1st February – 19th April 2023
Cable Depot, 8, Submarine Cable Depot, Warspite Rd, London SE18 5NX
Cable Depot is excited to present Insert Coin, an exhibition exploring predatory monetization practices within video games, specifically loot boxes, and the ongoing insertion of gambling mechanics into virtual experiences.
As our physical lives are becoming increasingly gamified the game industry has, for almost twenty years, been inserting ways of gambling real world money into video games. From purchasing extra lives to play another level in Candy Crush to buying new cosmetic options for your guns in Call of Duty, spending money within video games has become increasingly prevalent.
One of the most prevalent and destructive forms of monetization are loot boxes, consumable virtual items that are bought within video games which can be redeemed to receive a randomised selection of further virtual items, ranging from simple customization options for a player's avatar or character to game-changing equipment such as weapons and armour. As the items are randomised players have previously spent thousands of pounds attempting to gain specific products in different games. As these gambling mechanics have become more prevalent, with considerable harm being done to young people and players with gambling addictions, loot boxes are now illegal in several countries, whereas recently the UK government decided that loot boxes will not be regulated under betting laws.
Insert Coin contains a number of new works centering around loot boxes, with the central piece being a larger-than-life 3D printed replica of a loot box from the popular 2019 video game Apex Legends, a free-to-play battle royale-hero shooter. The loot boxes in Apex Legends are visualised and known as “Loot Ticks” within the game world. Within the game they are a benign form of robotic tick, hidden across a given in-game map and are visualisations of Apex Packs (loot boxes) within the game, purchasable from the in-game store. It is somewhat ironic that Apex Legends has named their loot box after a parasitic arachnid that feeds on the blood of mammals, birds, and sometimes reptiles and amphibians. The work is produced using a marble filament, referencing ideas of power, wealth and commodity, with occasional use of clear filament to speak about issues regarding the lack of transparency within technology companies and the false promises implied by the gambling industry. The Loot Tick is hung in the middle of the gallery, caught in a custom-made bright orange cargo net, as if the loot box has been captured, ready to be dispatched or punished.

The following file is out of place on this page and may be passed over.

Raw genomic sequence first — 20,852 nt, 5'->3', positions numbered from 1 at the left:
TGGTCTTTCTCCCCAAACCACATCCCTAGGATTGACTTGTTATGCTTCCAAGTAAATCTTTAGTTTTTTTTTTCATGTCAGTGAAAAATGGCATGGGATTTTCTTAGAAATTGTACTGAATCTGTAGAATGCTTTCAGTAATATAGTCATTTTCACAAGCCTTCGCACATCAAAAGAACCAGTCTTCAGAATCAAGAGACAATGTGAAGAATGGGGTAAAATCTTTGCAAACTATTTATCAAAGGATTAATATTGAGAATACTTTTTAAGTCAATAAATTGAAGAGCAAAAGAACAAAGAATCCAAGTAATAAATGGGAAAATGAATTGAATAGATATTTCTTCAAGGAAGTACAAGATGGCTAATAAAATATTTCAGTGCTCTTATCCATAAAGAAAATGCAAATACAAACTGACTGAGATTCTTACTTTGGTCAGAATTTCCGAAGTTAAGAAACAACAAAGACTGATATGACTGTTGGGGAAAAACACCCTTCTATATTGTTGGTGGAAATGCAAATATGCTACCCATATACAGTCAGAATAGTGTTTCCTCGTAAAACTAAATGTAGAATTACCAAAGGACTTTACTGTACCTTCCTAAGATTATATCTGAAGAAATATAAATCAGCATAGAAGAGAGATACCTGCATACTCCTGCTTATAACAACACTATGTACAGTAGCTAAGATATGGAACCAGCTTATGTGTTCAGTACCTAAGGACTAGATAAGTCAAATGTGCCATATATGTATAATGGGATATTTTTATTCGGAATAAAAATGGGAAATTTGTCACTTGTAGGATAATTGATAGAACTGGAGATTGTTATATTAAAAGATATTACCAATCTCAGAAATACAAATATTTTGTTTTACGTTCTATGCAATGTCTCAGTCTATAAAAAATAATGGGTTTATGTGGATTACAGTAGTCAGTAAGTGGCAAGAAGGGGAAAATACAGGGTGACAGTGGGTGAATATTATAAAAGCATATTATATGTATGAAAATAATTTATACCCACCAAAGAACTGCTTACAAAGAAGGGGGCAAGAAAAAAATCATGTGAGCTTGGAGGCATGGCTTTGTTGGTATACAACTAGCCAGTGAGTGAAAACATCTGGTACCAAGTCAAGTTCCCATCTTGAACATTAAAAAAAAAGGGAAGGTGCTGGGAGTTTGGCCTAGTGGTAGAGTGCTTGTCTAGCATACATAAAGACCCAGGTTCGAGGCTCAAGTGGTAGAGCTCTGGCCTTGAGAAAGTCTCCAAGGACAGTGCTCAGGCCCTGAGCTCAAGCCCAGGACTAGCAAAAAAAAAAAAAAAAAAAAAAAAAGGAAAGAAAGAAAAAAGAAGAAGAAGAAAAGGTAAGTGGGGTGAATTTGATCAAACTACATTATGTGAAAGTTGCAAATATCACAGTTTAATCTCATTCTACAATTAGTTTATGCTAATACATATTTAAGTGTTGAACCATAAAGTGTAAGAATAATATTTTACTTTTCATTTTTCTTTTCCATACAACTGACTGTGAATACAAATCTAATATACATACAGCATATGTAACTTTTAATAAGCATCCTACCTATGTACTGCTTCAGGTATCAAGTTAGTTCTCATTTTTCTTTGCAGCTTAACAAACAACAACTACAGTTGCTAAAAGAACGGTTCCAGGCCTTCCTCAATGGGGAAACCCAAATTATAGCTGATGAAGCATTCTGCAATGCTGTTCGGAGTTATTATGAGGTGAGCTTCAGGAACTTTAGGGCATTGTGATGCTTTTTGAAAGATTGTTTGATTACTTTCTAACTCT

The act of visiting the exhibition space has been gamified, with visitors being encouraged to spin a rotating painting to win prizes. On entering the gallery you are provided with a loyalty card, traditionally seen in cafes to encourage repeat business where, if you buy nine cups of coffee, you’ll get the tenth for free. In this case, once stamped, the loyalty card enables the visitor to have one free spin of the painting. The painting, made up of six separate categories, enables the visitor to land on a series of algorithmically generated images of luxury items, consisting of private planes, houses, yachts, sports cars, private islands and passports. Once spun visitors are able to select their prize from a series of wall-based 3D printed shelves that contain a number of 3D printed sculptures resembling and referencing each of the six categories.
The other painting in the exhibition is an archive of twenty-five loot boxes from twenty-five different video games produced over the past fifteen years, from Fortnite to Call of Duty, illustrating the breadth of designs and how far these harmful practices have infiltrated the games industry.
The floor of the gallery is a red carpet painted with an orange repeating pattern, produced from and inspired by a variety of different loot boxes from a series of popular video games. The elaborate patten, accompanied by the somewhat grotesque colour scheme, references intricate casino carpeting, which is said to be overly complex and confusing in order to push visitors to keep their eyes on the slot machines and gambling tables whilst simultaneously creating a somewhat exciting, otherworldly, adrenaline-pumping atmosphere. The walls of Cable Depot have been painted bright orange, with the colour commonly associated with ideas of optimism and energy, referencing the initial appeal of loot boxes and gambling experiences, and continues to transform the gallery into a gamified, painfully stimulating, space.
The final work included in Insert Coin is a CGI video exploring the history of loot boxes from the point of view of an anthropomorphised loot box called Wally. The video travels through various video game landscapes, originally released in the early 2000s before loot boxes came to prominence, whilst Wally speaks to the viewer about the video game industry, their complex ancestral history and the part they play within the gamification of our lives. The video is accompanied by a small 3D printed version of the Wally, waving to audience members.
Insert Coin at Cable Depot is an exploration of loot boxes in video games, how they have transformed the video game industry and the gamification of everyday life.